Spanish colonial administrator José Antonio de Areche acted in response to Túpac's uprising, moving troops from Lima and as far off as Cartagena toward the region. Tupac Amaru II in 1780 began to lead an uprising of indigenous people but the Spanish military proved to be too strong for his army of 40,000–60,000 followers.[15] After being repelled from the capital of the Incan empire the rebels march around the country gathering forces to attempt to fight back. Troops from Lima were instrumental in helping repel Túpac's siege of Cuzco from 28 December 1780, to 10 January 1781.[8] Following these failures, his coalition of disparate malcontents began to fall apart, with the upper-caste criollos abandoning him first to rejoin the loyalist forces. Further defeats and Spanish offers of amnesty for rebel defectors hastened the collapse of Túpac's forces.[8] By the end of February 1781, Spanish authorities began to gain the upper hand. A mostly indigenous loyalist army of up to between 15,000 and 17,000 troops led by Jose del Valle had the smaller rebel army surrounded by 23 March. A breakout attempt on 5 April was repulsed, and Túpac and his family were betrayed and captured the next day along with battalion leader Tomasa Tito Condemayta, who was the only indigenous noble who would be executed alongside Túpac.[7][8][16] After being tortured, on 15 May Túpac was sentenced to death, and on 18 May forced to witness the execution of his wife and one of his children before he was himself quartered. The four horses running in opposite directions failed to tear his limbs apart and so Túpac was beheaded.[8][13]

After Túpac's death

Túpac Amaru's capture and execution did not end the rebellion. In his place, his surviving relatives, namely his cousin Diego Cristóbal Túpac Amaru, continued the war, albeit using guerilla tactics, and transferred the rebellion's focal point to the Collao highlands around Lake Titicaca. The war was also continued by Túpac Katari's female commander named Bartola Sisa. Sisa led a resistance of 2,000 troops for a number of months until they were eventually brought down by the Spanish army.[14] Government efforts to destroy the rebellion were frustrated by, among other things, a high desertion rate, hostile locals, scorched-earth tactics, the onset of winter, and the region's altitude (most of the troops were from the lowlands and had trouble adjusting).[8] An army led by Diego Cristóbal occupied the strategically important city of Puno on 7 May 1781, and proceeded to use it as a base from which they launched attacks all across Upper Peru.[7] Cristóbal would hold the town and much of the surrounding territory until mounting losses and diminishing support convinced him to accept a general amnesty from Viceroy Agustín de Jáuregui. A preliminary treaty and prisoner exchange were conducted on 12 December, and Cristóbal's forces formally surrendered on 26 January 1782. Though some rebels continued to resist, the worst was over.[13] The last organized remnants of the rebellion would be vanquished by May 1782, though sporadic violence continued for many months.[11]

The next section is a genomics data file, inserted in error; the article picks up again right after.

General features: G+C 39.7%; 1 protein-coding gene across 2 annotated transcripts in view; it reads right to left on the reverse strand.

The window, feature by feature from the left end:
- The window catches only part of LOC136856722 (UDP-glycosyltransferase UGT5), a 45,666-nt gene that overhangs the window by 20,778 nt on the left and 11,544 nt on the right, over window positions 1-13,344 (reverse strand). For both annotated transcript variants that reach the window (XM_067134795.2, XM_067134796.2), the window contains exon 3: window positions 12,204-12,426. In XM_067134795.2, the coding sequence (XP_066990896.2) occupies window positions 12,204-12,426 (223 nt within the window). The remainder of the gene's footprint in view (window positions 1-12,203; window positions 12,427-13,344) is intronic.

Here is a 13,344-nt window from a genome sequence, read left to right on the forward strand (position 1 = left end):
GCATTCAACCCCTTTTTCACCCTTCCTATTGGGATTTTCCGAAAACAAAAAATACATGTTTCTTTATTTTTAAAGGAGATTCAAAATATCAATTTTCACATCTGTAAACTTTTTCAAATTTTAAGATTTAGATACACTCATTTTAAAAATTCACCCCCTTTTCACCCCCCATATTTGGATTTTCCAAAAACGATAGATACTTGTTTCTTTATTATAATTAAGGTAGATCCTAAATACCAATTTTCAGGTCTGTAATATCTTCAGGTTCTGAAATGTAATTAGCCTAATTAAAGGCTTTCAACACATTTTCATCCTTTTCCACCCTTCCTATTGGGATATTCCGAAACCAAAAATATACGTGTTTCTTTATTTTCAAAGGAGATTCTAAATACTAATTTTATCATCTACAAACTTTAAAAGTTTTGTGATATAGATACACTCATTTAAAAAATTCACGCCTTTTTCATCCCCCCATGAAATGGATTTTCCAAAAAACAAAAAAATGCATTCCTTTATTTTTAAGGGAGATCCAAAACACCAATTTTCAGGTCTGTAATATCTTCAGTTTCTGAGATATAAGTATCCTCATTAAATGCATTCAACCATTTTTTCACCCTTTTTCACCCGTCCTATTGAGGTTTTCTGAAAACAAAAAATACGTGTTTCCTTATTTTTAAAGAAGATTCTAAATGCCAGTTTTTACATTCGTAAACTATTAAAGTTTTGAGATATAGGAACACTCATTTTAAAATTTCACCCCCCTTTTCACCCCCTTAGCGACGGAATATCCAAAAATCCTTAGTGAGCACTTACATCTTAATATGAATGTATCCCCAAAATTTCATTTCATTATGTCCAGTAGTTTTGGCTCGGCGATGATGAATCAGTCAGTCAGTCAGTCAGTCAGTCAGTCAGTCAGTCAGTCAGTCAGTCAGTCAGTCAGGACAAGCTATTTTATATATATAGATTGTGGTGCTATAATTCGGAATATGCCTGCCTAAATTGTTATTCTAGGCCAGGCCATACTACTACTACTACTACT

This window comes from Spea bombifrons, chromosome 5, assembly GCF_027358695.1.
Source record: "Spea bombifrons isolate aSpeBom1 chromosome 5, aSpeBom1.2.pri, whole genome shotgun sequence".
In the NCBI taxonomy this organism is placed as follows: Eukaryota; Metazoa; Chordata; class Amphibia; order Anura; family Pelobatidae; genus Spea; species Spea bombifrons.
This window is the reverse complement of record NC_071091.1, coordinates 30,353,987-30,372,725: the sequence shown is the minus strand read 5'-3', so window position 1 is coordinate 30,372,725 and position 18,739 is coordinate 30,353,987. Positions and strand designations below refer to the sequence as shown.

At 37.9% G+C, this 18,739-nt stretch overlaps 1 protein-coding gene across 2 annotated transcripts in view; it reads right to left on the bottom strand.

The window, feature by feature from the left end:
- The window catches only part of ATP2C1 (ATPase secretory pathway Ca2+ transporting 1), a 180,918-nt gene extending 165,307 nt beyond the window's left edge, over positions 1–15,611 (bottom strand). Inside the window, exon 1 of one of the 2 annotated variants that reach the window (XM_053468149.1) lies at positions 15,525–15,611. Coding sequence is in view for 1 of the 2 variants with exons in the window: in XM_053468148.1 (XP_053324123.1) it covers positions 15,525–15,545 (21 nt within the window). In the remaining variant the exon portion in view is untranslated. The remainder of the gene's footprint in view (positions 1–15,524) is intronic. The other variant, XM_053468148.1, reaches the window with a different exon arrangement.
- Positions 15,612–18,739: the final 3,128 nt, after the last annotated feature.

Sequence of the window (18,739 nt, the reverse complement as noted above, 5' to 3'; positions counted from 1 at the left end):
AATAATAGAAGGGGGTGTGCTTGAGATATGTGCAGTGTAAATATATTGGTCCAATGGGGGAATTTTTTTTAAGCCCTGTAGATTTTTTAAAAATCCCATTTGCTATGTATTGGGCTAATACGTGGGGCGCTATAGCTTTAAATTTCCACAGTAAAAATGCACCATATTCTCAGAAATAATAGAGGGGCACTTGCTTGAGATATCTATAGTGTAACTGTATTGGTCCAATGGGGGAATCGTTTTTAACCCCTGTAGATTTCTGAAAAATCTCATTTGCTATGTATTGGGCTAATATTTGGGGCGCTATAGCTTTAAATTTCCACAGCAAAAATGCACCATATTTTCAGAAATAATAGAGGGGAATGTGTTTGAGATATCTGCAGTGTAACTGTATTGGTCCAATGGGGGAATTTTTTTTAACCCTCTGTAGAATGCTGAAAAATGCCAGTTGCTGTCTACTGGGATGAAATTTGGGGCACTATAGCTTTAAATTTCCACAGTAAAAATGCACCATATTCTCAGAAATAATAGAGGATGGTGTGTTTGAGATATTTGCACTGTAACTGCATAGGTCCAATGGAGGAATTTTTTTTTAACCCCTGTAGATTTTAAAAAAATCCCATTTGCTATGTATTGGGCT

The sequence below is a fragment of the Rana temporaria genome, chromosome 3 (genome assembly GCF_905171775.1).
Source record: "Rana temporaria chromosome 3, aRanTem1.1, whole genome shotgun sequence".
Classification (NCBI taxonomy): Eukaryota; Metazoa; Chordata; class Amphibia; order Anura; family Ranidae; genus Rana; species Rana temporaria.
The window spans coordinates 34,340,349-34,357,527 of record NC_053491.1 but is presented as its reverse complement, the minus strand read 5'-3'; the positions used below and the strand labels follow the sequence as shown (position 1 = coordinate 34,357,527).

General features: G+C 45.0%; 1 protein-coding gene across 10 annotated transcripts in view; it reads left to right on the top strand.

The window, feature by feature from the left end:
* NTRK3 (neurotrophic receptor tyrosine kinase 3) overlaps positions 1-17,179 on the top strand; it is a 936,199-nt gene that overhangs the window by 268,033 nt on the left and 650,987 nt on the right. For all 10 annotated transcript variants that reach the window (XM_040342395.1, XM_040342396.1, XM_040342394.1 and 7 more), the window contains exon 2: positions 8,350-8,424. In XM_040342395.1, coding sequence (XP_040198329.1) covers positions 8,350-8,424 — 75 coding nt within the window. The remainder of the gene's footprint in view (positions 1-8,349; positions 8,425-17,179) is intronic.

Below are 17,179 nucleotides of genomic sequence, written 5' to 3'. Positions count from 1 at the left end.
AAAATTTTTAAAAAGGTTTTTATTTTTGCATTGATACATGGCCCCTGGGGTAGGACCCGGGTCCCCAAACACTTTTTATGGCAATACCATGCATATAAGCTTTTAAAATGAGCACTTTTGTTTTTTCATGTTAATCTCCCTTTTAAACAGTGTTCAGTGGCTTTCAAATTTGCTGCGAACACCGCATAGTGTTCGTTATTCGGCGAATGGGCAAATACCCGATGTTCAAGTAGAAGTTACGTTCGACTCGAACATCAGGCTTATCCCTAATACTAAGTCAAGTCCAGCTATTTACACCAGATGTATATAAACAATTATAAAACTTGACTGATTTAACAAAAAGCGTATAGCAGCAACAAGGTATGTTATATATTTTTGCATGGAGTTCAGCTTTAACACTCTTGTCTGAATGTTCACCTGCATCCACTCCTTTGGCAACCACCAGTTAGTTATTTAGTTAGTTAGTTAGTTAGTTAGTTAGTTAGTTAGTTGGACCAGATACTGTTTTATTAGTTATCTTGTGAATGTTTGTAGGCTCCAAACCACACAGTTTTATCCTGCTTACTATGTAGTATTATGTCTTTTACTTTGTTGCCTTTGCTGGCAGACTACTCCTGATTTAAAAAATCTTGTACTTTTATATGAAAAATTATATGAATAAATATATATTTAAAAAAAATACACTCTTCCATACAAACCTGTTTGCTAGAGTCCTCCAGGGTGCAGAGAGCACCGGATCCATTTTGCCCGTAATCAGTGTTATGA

Diego, his mother, and several of his allies would be arrested and executed anyway by Spanish authorities in Cuzco on 19 July 1783 on the pretext he had broken the peace accords.[11]

During the rebellion, especially after the death of Túpac Amaru II, non-Indians were systematically killed by the rebels.[14][7][17][18] Some historians have described these killings aimed at non-Indians, in conjunction with attempts to violently eradicate various non-Indian cultural customs, as genocidal in nature.[19]

Many of the leaders who fought in the rebellion after Túpac de Amaru's death were discovered to be women (32 out of the 73) and were later acknowledged by the eventual liberator of Spanish America, Simón Bolívar in his speech in 1820.

Women in the Revolution

Throughout the mid 1700s, women had a changing role throughout Latin America. They began getting involved politically, economically, and culturally. Women had begun getting involved in the workforce particularly producing cotton cloth and working as market traders.[20] Because of these growing gender role changes, women were involved in the Túpac Amaru II revolt. Túpac's wife, Micaela Bastidas had commanded her own battalion and she, and her battalion were responsible for the uprising in the San Felipe de Tungasucan region. Micaela Bastidas and Bartola Sisa took part in demonstrations against high prices, food distribution networks, racist treatment of Natives, high taxes, and tightening restrictions on the colonies.[21] Although women were involved in the revolution, and had a very active role throughout their own villages which had led to independence throughout the region, they had received little attention for their efforts.[21]

Aftermath

The ultimate death toll is estimated at 100,000 Indians and 10,000–40,000 non-Indians.[7][8]